• individuals currently in schooling at some level who need greater career guidance or additional skill training
  • unemployed individuals who, with support and training, could fill jobs.
The approach requires a "qualifier" process that evaluates an individual's aptitudes and capabilities to help direct them to the appropriate training or education. Essentially, supplying the person with a road map to achieving their job of choice.

Employers would have several responsibilities under this new model:

  • participate in a communications process to clearly identify needed skills
  • provide financial support for training expense to encourage existing workers to learn new skills.
Breakout Session C - Skills/Competency Standards and Categories

Participants were asked to list the skills or competencies needed to meet knowledge workers skills today and in the future for area firms. In developing the list, participants identified several challenges to their task:

  • Skills, defined as measurable, observable behavior that can be learned, and competency, a measure of how well you use skills and ability, are not synonymous.
  • While many jobs require the same skills, the competency in the skill will vary according to the job.
  • Where and when do you start training individuals for skills/competencies needed?
  • How should competency resources be evaluated?
  • Retraining is a key problem.
  • Maintaining flexibility is important.
Together the group developed the following list of skills/competencies needed by knowledge workers:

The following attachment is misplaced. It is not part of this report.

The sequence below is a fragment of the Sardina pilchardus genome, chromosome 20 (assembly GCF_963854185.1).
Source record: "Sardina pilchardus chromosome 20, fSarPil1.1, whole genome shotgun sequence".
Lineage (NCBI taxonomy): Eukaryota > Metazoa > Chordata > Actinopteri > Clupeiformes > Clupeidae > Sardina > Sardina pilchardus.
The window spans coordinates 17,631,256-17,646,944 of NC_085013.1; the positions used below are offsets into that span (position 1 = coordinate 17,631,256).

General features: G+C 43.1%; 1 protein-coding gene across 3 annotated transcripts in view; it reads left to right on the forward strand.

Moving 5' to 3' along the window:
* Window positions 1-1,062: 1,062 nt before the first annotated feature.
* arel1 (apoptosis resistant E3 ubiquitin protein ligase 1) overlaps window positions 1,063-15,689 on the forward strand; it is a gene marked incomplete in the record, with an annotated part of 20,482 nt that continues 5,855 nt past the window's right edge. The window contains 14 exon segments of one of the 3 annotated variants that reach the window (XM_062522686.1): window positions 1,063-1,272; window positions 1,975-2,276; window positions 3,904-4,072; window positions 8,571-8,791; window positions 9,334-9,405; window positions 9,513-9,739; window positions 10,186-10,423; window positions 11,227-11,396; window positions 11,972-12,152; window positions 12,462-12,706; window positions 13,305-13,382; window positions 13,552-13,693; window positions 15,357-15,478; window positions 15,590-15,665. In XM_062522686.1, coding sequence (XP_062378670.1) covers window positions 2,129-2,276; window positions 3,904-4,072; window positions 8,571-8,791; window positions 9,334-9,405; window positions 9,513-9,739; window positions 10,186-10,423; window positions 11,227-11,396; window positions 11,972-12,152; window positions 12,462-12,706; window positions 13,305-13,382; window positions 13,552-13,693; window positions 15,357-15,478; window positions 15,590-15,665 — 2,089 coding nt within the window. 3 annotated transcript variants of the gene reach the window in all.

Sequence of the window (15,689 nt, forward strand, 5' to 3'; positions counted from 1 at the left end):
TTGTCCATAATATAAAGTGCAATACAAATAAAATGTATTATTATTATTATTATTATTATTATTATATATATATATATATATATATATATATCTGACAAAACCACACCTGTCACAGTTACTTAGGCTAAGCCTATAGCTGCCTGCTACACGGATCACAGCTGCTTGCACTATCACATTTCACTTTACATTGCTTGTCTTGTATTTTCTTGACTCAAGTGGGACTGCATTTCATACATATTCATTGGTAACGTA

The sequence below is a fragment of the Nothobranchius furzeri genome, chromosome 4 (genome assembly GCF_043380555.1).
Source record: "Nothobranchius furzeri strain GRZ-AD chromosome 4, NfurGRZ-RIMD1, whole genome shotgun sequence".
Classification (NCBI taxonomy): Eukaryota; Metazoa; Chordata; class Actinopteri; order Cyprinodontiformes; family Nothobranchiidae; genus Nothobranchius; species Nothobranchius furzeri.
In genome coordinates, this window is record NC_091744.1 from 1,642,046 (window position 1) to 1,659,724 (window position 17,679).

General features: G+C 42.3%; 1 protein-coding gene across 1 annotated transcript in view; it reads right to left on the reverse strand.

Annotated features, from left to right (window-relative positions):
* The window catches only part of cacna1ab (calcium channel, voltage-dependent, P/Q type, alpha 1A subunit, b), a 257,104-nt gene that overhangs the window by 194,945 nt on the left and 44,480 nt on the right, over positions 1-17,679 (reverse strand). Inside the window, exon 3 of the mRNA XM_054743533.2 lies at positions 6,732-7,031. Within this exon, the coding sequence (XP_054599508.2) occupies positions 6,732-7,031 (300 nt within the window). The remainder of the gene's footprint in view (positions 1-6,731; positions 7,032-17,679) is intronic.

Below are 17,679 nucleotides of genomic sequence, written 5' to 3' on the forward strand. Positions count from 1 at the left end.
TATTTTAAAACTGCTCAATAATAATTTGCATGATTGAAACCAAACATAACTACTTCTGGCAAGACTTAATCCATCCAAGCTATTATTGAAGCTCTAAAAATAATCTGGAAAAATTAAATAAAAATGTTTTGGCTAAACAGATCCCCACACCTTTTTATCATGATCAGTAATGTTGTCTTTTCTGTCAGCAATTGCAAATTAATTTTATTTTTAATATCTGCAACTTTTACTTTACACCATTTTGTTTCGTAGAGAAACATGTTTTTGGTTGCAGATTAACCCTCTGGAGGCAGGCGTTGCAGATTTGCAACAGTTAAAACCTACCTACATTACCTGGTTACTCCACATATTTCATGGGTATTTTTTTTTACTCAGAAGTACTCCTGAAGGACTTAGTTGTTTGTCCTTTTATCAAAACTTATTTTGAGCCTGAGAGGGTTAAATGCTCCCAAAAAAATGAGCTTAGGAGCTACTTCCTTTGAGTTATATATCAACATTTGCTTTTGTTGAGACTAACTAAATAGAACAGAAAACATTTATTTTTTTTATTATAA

• Communication – verbal and written
  • Adaptability and change management
  • Creative thinking and innovation
  • Ability to learn
  • Problem solving
  • Planning and scheduling time appropriately
  • Management and leadership
  • Positive attitude and commitment
  • Negotiation and conflict management
  • Stress management for a dynamic environment
Participants were less concerned about specific TQ level or skills, recognizing that those would be constantly changing as technology changed. The belief is that any worker with these competencies – at all levels – could then pick up whatever specific TQ is needed to fill an employer's needs. It was also agreed that these competencies were the core list for the future of most companies. In addition to the core competencies, participants identified additional issues that will have to be addressed:
  • workers must be able to adapt to rapid technology changes and be willing to seek retraining (continuous learning), as needed
  • every worker needs some level of TQ, but the amount and type will differ according to their job responsibilities
  • systemic barriers to producing workers with these core competencies must be addressed first
  • all levels of information technology workers: creator, provider and user
  • workers must have an opportunity to practice the skills/competencies to create a solid foundation
  • create ways to help workers keep skills and competencies current
  • organizations using knowledge workers must clearly understand their current and future needs before committing resources for worker training
  • continuous interaction between core skills/competencies and the TQ needed.
When pressed, participants were reluctant to predict what specific skills knowledge workers would need, but were in agreement that the core skills/competencies listed provided the best foundation for a desirable Workforce.